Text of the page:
LexiFi use OCaml extensively for the modeling of financial products (swaps, options etc). Their solution includes software for modeling the life cycle of a product, as well as pricing them. It is closely related to the solution described in the paper by Jean-Marc Eber and Simon Peyton-Jones.

Dassault Systemes sell a computer-aided manufacturing environment called Delmia that contains a domain-specific language implemented in OCaml called CellControl for programming assembly-line automata and robots.

Astree is a static analyzer to remove large classes of important bugs from mission critical code used by Airbus.

Coherent Graphics Ltd. distribute libraries, tools and services for manipulating PDF documents, written in OCaml.

Wink Technologies provide a people search engine written largely in OCaml.

SkyDeck create products for the mobile phone industry using software written in OCaml.

Credit Suisse First Boston use Haskell in finance.

Linspire is a commercial Linux distribution written partly in Haskell.

Erlang is used extensively by Ericsson for handling telecoms and has recently become trendy in industry.

The future is bright for functional programming

Given the recent surge in interest, several companies have expressed a desire to create product lines centered around various functional programming languages. Although there are still a relatively small number of companies generating revenue from functional programming, we have found it remarkably easy to create successful products in this area. Naturally, Flying Frog have many fingers in many pies and we find it very encouraging that the functional pies have turned out to be the most efficient at creating money time after time.

OCaml remains our most profitable functional programming language, with our book OCaml for Scientists and The OCaml Journal currently accounting for 67% of our revenue from product sales.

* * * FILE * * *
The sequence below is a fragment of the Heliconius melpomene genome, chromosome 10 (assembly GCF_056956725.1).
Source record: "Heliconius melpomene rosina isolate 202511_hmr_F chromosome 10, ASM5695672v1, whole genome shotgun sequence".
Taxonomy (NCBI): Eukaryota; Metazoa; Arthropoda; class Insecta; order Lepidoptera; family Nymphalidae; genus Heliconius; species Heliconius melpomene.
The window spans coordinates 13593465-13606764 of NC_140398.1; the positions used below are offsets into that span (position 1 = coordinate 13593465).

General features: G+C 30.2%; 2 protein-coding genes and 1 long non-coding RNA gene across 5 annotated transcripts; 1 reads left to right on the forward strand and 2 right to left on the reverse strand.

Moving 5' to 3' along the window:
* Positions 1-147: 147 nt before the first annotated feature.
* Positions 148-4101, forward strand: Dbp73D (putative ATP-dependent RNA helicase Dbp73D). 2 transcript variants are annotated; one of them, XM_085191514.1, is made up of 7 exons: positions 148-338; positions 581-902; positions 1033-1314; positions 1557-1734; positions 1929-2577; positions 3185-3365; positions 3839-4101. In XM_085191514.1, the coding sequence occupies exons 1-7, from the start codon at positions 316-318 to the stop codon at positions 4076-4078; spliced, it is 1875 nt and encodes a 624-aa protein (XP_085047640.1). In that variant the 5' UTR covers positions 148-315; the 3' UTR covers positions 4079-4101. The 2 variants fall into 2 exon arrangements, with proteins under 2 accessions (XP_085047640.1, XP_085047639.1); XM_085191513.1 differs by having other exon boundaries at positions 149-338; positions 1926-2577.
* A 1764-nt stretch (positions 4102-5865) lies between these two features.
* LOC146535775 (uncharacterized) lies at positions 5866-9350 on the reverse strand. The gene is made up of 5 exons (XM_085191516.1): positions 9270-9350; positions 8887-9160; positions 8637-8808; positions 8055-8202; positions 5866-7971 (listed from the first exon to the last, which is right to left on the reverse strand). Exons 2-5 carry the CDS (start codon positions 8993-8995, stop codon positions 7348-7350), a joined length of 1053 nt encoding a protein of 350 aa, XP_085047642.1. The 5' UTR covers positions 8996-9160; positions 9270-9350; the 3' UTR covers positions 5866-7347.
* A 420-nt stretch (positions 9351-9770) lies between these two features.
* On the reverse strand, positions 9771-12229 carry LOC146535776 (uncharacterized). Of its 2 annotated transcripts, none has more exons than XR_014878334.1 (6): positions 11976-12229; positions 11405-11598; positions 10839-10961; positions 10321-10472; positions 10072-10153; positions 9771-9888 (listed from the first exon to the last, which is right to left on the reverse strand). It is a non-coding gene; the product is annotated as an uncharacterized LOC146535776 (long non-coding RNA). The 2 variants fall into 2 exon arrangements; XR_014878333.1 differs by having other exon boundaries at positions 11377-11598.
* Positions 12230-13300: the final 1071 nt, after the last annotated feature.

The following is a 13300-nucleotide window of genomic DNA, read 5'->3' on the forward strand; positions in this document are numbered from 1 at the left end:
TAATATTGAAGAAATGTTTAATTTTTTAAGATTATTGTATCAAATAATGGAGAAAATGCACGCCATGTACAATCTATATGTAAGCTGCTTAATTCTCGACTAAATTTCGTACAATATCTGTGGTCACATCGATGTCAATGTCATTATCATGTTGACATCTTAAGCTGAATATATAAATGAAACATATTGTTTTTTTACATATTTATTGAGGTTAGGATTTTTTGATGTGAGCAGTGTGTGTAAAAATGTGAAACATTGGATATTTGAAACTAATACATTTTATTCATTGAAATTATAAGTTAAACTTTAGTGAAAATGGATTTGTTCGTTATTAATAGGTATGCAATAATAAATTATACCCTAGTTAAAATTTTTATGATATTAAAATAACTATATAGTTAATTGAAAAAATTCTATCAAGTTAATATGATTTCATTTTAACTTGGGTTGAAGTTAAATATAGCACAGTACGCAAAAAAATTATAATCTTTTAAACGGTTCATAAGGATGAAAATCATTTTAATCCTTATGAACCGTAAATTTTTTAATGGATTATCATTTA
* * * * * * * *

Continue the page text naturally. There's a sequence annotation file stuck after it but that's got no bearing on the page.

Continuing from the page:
F# is our second most profitable language, with sales of The F#.NET Journal and F# for Visualization accounting for 28% of our current sales.

However, the growth of functional programming languages is most interesting. Following a four-fold increase in sales of all OCaml-related products over the year to April 2007, we are now seeing a plateau. Although development of the OCaml language itself has slowed, we believe this will not deter industry from continuing to adopt the OCaml programming language. Indeed, XenSource are one of the largest commercial users of OCaml and the company recently sold for $500M.

Interest in F# is now exploding. Our F#-related products are all new so we cannot derive long-term trends from sales but we have seen a four fold increase in search engine referrals from searches for F# over the past six months alone. We believe that interest in F# will grow even faster because we are predicting the imminent productization of this language by Microsoft.

Overall, functional programming in industry is clearly going from strength to strength. The oft-cited advantages of functional languages no doubt underpin this but the advent of multicore computing is an unquestionable driving force that tips the balance for many talented startups wanting to create future-proof solutions for their customers.

The future is bright for functional programming languages on all platforms. We shall certainly continue work related to OCaml and F# and may even diversify into other functional languages such as Scala or Haskell.